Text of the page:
Listening to: Unbreakable - Fireflight
Revising: Shadow Legacy (w/t)
Back in the day, when I had the luxury of morning and afternoon two-hour-duration naps to do my writing in, I was very much addicted to writing fanfiction(FF). The first writers I ever encountered and befriended were reviewers and authors on fanfiction.net. That was the allure of it - the reason why I opted to spend more time writing something I couldn't make a dollar off of rather than working on my originals - it was the people. The sense of community and belonging.
And let's not forget the reviews. They are evil.
I knew my writing needed some serious work, but no one seemed willing or able to point out my flaws and help me through it. They had other obligations, other responsibilities, like focussing on their own FF's lest they incur the wrath of their fanbase for taking too long to update. Then I heard about this mythical creature - a beta reader.
I found a few and queried with them if they'd be interested in helping me with my work. Only one of them ever got back to me. I was nervous but elated - I've found someone who was going to genuinely critique my writing! So I happily sent my first draft of my first chapter to this beta-reader and... nothing.
Not a peep. Not a whisper. It's like they dropped off the face of the world. I ended up plaguing them with emails, first because I was worried my writing was so terrible that it was taking them weeks to go through it, then later because I just wanted to annoy the hell out of them until I got some kind of response from them. I got nothing.
There's nothing more discouraging or infuriating than sending your baby to someone and never hearing from them again. I'm just glad it wasn't any of my original work that I sent to them, else I really might have lost my mind. This is also the reason why I have issues sharing my work with anybody other than my close family and friends.
So I went and thought about what had happened to me, and noticed that quite a few writers leaving reviews for others stating that they ought to find themselves a beta-reader. One in particular referred a young writer to one of the very beta-readers who had never bothered to reply to me. I contacted the writer personally and warned them about what had happened to me, just to give them a heads-up. The writer got back to me a week later and asked if I would mind critiquing her work because the same thing that happened to me had happened to her. Somewhere along the lines of my email to her, we had gotten lost in translation, and she assumed that I was another beta-reader.
I wasn't then, but I told her I'd help her out as best I could, and a few months later I got a heartwarming thank you from her, a dedication and referral to me as a beta-reader on her profile - and the rest is history. If there is one thing I love more than writing and reading, it's helping other writers.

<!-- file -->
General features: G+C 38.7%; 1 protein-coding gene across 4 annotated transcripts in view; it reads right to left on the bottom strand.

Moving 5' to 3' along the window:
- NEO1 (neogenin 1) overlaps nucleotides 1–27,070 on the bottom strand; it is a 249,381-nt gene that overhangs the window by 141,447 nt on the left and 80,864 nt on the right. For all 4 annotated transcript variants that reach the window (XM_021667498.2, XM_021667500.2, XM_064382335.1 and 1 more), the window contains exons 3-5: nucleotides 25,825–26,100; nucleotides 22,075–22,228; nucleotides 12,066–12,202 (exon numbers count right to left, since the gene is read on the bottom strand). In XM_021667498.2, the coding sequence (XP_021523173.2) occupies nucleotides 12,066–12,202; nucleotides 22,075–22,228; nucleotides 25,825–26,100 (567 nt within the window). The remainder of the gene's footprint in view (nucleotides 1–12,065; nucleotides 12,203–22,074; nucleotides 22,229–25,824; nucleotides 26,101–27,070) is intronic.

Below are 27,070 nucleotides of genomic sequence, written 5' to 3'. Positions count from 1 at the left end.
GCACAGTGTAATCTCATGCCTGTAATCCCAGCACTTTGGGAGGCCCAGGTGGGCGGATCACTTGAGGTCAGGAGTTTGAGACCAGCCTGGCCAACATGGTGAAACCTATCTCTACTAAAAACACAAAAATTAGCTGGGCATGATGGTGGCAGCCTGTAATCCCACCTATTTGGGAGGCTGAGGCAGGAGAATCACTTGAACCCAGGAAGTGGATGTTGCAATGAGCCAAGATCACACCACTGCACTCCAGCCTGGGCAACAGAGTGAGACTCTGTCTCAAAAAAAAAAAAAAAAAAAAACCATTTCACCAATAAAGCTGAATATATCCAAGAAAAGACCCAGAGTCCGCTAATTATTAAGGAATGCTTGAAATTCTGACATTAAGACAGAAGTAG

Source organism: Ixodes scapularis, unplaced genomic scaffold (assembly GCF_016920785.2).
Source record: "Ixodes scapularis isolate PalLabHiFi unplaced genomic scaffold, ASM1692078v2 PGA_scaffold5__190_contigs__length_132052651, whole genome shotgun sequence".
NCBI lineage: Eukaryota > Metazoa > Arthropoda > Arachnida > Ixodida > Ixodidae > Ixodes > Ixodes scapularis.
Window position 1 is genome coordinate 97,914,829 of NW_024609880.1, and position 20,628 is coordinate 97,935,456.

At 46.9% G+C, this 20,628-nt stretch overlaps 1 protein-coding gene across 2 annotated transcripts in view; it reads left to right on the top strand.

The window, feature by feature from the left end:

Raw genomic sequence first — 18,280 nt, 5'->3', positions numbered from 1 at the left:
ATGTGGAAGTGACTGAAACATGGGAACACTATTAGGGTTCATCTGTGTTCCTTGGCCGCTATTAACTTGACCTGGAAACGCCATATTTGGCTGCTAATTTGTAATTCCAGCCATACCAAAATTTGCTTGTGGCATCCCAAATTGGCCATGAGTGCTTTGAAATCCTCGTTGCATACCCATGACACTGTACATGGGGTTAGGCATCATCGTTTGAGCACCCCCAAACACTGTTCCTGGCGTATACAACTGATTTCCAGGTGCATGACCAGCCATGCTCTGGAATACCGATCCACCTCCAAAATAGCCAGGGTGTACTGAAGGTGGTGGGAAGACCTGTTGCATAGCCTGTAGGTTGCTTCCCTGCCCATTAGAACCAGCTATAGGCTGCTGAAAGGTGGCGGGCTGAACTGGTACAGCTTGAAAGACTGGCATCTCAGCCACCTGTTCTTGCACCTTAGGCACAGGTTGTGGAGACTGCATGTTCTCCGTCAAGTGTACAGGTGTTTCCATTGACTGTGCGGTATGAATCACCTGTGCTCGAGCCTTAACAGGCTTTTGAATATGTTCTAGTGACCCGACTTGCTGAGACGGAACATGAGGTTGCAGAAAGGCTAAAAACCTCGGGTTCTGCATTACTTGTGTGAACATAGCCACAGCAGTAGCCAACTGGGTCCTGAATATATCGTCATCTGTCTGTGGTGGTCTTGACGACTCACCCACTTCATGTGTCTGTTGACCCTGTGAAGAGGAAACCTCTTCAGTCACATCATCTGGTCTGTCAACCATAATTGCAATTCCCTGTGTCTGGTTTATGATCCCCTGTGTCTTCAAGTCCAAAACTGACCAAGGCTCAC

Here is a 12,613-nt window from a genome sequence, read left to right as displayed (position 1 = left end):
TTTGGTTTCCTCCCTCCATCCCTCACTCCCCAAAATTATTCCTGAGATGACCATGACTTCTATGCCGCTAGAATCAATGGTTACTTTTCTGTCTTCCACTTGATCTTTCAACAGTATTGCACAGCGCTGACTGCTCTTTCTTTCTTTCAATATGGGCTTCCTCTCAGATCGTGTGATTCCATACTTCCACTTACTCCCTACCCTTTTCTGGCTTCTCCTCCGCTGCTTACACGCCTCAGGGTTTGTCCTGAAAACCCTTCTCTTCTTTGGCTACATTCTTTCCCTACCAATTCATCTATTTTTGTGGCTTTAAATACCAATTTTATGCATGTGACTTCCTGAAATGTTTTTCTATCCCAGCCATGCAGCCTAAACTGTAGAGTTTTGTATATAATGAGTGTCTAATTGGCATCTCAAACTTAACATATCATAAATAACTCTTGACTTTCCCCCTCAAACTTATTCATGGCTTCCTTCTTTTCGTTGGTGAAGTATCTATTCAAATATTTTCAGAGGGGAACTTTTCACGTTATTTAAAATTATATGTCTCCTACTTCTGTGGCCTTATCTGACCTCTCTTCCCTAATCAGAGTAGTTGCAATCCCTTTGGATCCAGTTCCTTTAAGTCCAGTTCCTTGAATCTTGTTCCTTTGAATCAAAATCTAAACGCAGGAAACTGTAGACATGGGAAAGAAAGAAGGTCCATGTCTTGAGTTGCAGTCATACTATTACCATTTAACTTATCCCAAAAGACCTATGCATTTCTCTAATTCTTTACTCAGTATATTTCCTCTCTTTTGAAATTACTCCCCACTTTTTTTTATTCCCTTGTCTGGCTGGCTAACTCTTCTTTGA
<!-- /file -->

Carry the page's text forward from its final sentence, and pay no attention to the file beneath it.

I'm no guru at writing, don't get me wrong. You can never know everything there is to know about the craft since it's a on-the-job-learning kind of experience. I've always shamelessly declared this, but a couple of young writers have taken this statement the wrong way before. False accusations and observations were made, it became a personal matter - it was pretty ugly. I followed up on it with this writer and we made our peace, but I'd be lying if I said it didn't knock down the little confidence I had in my writing skills.
That was only one unhappy writer I ever had to deal with. For the most part, all the other writers I've beta'd for have either given me genuine thanks for my input, or we've become friends and keep in touch ever so often via MSN chats or Facebook.
Different writers are at different stages of developing their talents. Some need more work than others, like the ones who have English as a second language (like me); others just need someone to help them fight a two-man battle with things like characterisation; some have just started out and need to be guided and made aware of the rules.
Some have been writing for years and, very similar to someone who has been driving for years, have picked up naughty little habits that they don't even notice until you point it out to them (overuse of the comma or fragmented sentences, as a couple of examples).
The thing is, every writer has talent, whether their talent is in their vast knowledge of their subject matter, or their particular voice, or their imagination. And like every writer has talent, every writer has one single thing in common - we all need to hone our craft.
I've done beta work for some of my favourite writers on FF.net. My nerves were dancing with excitement and terror, though. My beta abilities have also extended from FF to rough original manuscripts of others. I feel I'm qualified enough, after three years of being a beta-reader, to offer my input to 'real' writers.
This has become extremely handy for me because I now have experience with what to look out for in my own manuscript. Not that I'll ever stop wanting a critique partner. My hubby offered to crit my work for me, so once I'm done with chapter one, I'll be getting that feedback I crave so much.
Oh. I also recently learned that I'm actually not a beta-reader. I'm an alpha-reader: that other person who sits patiently waiting for you to finish writing the next chapter so they can read it and critique it for you. A beta-reader, according to definition, is someone who critiques your work when you have finished writing the whole manuscript.
Like I said, you can never know everything.
Though I always used the term 'writing buddy', I never knew it was called an alpha-reader. So I did know what everyone else was talking about on that forum after all!